The final weeks of holidays in Livingstone saw many activities on the Bookbus. We spent 3 days at Sinde parked up in the centre of the village, with more and more children coming each day to read, play games, make art and learn new things. The older children spent a day learning about volcanoes and then did a science experiment making their very own exploding volcano; Which had to be re-enacted at the end of the day for all their younger siblings.
We also spent 3 days at a new village, Delevu, about 1 hours drive from Livingstone. Many of the children here don’t have any formal education as the nearest government schools are too far away. There is a small community school, run out of a small church and when we arrived the first time the children piled out of the church to see what was going on. They were quite shy the first day but they soon got into the stories and the activities. The loved playing with our homemade parachute, they all have a look inside the Bookbus and joined in with all our favourite songs.
And each day we arrived the line of children running behind the bus got longer! On the final day we gave each child their own book to take away and they were thrilled, waiting in a very orderly line for their turn to get their name written in their book.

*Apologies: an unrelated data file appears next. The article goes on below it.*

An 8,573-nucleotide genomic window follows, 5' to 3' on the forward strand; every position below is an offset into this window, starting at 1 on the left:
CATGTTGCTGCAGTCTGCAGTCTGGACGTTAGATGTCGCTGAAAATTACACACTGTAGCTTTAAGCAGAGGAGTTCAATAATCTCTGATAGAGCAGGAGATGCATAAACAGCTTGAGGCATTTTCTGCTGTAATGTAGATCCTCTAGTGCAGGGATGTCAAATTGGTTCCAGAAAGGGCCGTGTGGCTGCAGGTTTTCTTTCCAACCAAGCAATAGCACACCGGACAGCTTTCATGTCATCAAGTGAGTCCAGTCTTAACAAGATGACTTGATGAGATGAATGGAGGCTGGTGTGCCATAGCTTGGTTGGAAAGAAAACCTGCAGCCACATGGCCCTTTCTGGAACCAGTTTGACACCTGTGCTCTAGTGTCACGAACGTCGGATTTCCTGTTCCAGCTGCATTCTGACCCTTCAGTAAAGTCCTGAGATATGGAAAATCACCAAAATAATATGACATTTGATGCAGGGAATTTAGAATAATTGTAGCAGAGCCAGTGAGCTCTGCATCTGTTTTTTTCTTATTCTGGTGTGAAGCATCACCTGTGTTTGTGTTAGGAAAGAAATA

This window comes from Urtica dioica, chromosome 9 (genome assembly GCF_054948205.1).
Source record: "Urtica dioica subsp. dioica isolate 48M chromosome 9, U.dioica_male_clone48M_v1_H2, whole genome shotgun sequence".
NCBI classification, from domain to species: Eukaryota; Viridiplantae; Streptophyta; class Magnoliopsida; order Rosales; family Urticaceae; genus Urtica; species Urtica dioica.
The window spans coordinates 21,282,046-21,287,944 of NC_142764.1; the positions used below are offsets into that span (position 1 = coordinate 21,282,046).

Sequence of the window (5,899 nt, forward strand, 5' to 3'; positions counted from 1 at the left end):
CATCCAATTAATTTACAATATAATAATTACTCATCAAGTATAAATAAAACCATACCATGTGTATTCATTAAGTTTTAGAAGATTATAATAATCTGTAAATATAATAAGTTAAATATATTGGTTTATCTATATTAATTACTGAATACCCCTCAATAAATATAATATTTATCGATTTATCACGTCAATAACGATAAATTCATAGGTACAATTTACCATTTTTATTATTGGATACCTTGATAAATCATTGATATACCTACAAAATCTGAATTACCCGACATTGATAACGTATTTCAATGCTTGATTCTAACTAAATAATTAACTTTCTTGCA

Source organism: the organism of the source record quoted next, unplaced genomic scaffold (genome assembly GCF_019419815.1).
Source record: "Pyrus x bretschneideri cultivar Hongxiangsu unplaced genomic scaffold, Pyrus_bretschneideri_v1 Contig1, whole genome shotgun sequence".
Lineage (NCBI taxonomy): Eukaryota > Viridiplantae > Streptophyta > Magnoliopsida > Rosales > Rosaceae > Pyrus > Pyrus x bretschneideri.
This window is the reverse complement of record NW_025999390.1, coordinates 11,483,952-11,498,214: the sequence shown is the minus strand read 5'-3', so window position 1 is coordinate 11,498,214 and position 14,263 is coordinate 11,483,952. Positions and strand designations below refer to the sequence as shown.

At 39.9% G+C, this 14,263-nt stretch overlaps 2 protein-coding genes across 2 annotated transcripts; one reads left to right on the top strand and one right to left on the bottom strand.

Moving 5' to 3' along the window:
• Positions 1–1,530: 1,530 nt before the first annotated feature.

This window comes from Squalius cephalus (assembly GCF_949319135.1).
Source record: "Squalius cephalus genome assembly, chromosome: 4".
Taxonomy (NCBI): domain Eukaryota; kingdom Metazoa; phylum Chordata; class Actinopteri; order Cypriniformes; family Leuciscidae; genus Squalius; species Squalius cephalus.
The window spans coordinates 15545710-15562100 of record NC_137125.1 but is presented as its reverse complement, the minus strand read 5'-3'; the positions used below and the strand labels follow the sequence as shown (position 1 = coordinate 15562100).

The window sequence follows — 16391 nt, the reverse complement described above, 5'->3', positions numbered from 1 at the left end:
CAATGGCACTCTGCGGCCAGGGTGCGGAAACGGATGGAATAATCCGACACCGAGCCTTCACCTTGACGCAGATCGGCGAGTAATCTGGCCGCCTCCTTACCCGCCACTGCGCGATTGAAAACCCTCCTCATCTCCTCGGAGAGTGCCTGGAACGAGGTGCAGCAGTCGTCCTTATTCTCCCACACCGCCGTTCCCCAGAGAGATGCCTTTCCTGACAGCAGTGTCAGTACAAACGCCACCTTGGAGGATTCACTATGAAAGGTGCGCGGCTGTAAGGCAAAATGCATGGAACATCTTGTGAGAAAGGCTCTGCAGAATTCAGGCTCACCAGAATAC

It is also a great pleasure to see them engrossed in their books, even if they aren’t able to read. You can see there is a real sense of pride in owning their very own book, something that without the Bookbus is almost unobtainable in these rural villages.
On the way to these rural schools we are often lucky enough to spot elephants, giraffes, impalas or zebras. This week we saw a whole family of sable antelope, which is very rare. It was just a taster for our weekend safari in Chobe National Park, Botswana. We all spent the weekend being amazed at the sheer number of animals, there were literally thousands of zebras and impalas and hundreds of giraffes and elephants. We also saw lions and in the evening a leopard, which was pretty close to our overnight bush camp.
Two days each week we went and spent time at Lushomo Home, in Livingstone, a refuge for young girls that have been sexually abused. It was a big contrast to the big groups of noisy children in the villages but it was a fantastic experience getting to know these girls. They love to read and do crafts and it was obvious they rarely have the opportunity to do these things. They grew more and more confident each day, their shy smiles turning into genuine laughter and huge grins. We also left them with their own books, which I know they will treasure, share and keep on rereading.
Kelly September 2013